Renew the Land and Water Conservation Fund: The other top National Audubon priority for Congress this year is renewal of the Land and Water Conservation Fund (LWCF) before it expires September 30th. Since its bi-partisan establishment by Congress in 1965, the LWCF has been the main source of federal funds for acquiring public lands ranging from national to state, county, and city parks and other protected areas and recreational sites and facilities. Every state and almost every county in the U.S. has benefitted. The money comes almost entirely from fees paid for existing off-shore oil and gas leases. It’s no surprise, unfortunately, that there are those in political power today who oppose the very notion of public lands ownership even though as population grows, the need for places to experience the natural world and to recreate becomes ever greater.
You can see the state and local park projects the LWCF has paid for in Skagit County at http://projects.invw.org/data/lwcf/grants-wa.html. The Fund has also made multiple additions here to North Cascades National Park and to the Skagit Wild & Scenic River System, managed by the U.S. Forest Service. In Washington, state funds are used to match LWCF money and do even more for state and local parks. Many of these public areas protect important habitat for birds and other wildlife while also providing diverse benefits for
people. To allow the destruction of this program with its long, bi-partisan history of success would be a tragic mistake for which future generations would, and should, hold us accountable.
What can you do? Urge our senators and members of Congress to support permanent reauthorization for the Land and Water Conservation Fund (LWCF) by cosponsoring H.R.502/S.569. Go to http://www.audubon.org/takeaction and click on “Support Land and Water Conservation” or, better yet, call them or send your own email or letter.
Additional conservation issues: For information on additional conservation issues of concern to Skagit Audubon, see the Conservation Notes posted on the chapter website: http://skagitaudubon.org/ at the conservation tab.
The Education Committee needs volunteers to help with a number of adult presentations coming up in the next several months. These Power Point presentations are scheduled at libraries and private organizations/clubs in the area. If you can help give part of a presentation (already written), that would be great; or, you can assist with the computer and help answer questions from the audience. If you can lend a hand, please contact Sheila at email@example.com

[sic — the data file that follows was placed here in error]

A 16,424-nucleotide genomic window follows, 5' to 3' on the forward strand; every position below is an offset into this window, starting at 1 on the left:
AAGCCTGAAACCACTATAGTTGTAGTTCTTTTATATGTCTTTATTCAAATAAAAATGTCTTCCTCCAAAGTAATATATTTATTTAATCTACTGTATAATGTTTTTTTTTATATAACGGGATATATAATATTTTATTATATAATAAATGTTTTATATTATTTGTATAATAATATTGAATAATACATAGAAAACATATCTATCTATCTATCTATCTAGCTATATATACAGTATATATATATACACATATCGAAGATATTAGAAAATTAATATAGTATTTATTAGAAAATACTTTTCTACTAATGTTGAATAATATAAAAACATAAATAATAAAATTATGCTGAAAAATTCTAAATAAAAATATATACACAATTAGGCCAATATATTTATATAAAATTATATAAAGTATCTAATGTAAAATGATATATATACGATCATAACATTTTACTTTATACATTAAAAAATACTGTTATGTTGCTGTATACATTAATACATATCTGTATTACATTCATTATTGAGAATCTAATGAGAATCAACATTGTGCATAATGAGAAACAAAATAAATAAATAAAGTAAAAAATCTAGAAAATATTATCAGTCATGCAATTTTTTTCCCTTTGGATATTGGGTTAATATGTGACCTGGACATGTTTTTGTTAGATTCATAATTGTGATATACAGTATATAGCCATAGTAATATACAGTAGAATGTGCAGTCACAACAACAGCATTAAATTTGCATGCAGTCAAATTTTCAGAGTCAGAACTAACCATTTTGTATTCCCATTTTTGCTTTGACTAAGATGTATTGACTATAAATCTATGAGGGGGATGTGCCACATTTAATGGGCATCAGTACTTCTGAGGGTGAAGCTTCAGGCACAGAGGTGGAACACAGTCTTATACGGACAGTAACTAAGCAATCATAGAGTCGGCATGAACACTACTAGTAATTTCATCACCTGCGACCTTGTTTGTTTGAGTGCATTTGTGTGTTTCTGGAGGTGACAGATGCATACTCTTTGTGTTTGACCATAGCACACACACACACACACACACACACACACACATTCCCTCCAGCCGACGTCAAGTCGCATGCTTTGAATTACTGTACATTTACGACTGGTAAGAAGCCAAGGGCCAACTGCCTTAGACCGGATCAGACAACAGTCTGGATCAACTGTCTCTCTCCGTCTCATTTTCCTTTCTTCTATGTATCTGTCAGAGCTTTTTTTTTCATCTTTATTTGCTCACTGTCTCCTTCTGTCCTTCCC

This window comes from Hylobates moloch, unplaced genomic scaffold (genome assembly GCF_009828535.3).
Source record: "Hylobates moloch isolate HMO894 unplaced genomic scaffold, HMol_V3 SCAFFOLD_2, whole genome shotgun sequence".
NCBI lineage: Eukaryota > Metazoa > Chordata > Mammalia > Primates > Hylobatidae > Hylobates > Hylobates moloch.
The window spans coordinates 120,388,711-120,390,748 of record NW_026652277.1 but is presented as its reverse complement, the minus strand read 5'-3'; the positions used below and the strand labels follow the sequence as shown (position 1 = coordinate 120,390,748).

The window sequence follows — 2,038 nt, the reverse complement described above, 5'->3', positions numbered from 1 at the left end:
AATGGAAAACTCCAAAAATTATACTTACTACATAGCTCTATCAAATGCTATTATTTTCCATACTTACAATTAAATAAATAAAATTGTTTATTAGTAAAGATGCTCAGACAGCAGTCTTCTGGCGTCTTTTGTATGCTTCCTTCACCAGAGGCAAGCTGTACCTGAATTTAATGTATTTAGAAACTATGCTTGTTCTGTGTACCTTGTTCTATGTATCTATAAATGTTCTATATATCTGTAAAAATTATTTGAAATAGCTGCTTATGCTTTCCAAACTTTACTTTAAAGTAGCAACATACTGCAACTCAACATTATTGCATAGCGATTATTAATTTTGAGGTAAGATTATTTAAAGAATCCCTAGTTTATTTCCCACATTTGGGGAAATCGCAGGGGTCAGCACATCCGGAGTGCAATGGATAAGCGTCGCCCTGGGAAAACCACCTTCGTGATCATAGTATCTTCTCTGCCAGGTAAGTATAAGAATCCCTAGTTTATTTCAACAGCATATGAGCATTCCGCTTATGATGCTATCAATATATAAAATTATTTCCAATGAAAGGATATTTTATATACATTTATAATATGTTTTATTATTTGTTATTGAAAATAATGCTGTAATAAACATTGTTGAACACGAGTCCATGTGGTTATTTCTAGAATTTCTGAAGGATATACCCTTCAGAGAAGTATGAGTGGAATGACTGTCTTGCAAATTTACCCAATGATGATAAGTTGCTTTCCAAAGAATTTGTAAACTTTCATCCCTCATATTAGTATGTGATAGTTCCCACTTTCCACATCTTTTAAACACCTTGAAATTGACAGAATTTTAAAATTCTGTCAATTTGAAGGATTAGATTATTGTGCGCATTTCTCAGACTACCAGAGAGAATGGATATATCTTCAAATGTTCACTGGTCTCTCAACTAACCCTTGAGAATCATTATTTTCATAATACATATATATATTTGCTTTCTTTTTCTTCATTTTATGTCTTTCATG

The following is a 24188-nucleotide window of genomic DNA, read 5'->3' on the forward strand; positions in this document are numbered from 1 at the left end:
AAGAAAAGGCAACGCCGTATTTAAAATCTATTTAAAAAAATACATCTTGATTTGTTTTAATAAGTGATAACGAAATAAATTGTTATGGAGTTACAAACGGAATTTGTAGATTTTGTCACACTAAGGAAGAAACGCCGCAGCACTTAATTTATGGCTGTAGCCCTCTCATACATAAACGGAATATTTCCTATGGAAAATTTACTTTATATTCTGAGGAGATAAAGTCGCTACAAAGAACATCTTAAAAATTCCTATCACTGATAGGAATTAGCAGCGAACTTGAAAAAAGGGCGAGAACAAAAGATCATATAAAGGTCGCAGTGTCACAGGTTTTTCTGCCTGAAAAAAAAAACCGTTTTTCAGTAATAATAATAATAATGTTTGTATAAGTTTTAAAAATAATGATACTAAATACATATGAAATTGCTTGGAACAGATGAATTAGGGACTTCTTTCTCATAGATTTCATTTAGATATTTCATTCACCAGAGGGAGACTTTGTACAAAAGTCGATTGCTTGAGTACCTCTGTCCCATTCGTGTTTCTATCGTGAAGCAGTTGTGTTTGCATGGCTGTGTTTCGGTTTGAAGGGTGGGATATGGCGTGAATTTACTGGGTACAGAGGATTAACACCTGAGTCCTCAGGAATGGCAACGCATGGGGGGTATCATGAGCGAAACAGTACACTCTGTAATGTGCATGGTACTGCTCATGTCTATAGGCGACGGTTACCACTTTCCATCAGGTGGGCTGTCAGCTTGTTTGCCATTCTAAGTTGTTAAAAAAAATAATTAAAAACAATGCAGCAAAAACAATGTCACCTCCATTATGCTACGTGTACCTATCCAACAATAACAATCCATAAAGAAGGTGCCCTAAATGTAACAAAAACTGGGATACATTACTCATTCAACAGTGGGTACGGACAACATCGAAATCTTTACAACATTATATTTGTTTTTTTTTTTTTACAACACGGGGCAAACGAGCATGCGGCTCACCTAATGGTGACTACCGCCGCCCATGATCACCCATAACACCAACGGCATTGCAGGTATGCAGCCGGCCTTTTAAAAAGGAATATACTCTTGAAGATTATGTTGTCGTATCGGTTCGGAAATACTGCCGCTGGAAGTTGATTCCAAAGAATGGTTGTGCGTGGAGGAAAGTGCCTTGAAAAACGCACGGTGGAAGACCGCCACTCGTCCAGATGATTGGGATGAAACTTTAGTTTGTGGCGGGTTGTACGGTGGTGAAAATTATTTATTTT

GARDENING FOR BIRDS – Attracting Birds to the Garden March 2018
BY JANE BRANDT with photo of Anna’s Hummingbird by Joe Halton
Evergreen Winter Blooming Nonnative Plants to Supply Nectar for Anna’s Hummingbirds
Mahonia x media---'Arthur Menzies’ and ‘Charity’. Shrubs up to 15 feet tall with large sprays of yellow flowers.
Arbutus unedo --- may grow to 25 feet. Native to the Mediterranean region, and related to the Pacific Madrone. Clusters of small white/pink urn shaped flowers.
Arbutus unedo compacta---cultivar up to 10 feet
Sarcococca species---heavily scented clusters of small white flowers starting to bloom December/January
Sarcococca ruscifolia----up to three feet tall and Sarcococca humilis-----12-18 inches tall
Hellebores---nectar supplier during initial bloom period. Varieties bloom from December through spring.
PUBLIC COMMENT DEADLINE MARCH 9TH
Proposed 5-Year National Outer Continental Shelf Oil and Gas Leasing Program (this includes Washington State)
If you see a dead, sick, or injured swan, call the Washington Department of Fish and Wildlife 24-hour hotline: (360) 466-4345, ext. 266. Do not handle the bird. Leave a short, detailed message with your name and phone number plus the location and condition of the swan(s). WDFW collects information to assess the impact of lead poisoning and power line collisions, the main causes of accidental swan deaths.
Skagit Audubon Society holds monthly meetings on the second Tuesday of each month except for the months of July and August. We meet at 7:00 pm at Padilla Bay Interpretive Center(Google map), 10441 Bayview-Edison Rd. Mount Vernon. Meetings are open to all.
The board of directors meets at the same location at 7:00 pm on the first Tuesday of each month, except for the months of July and August.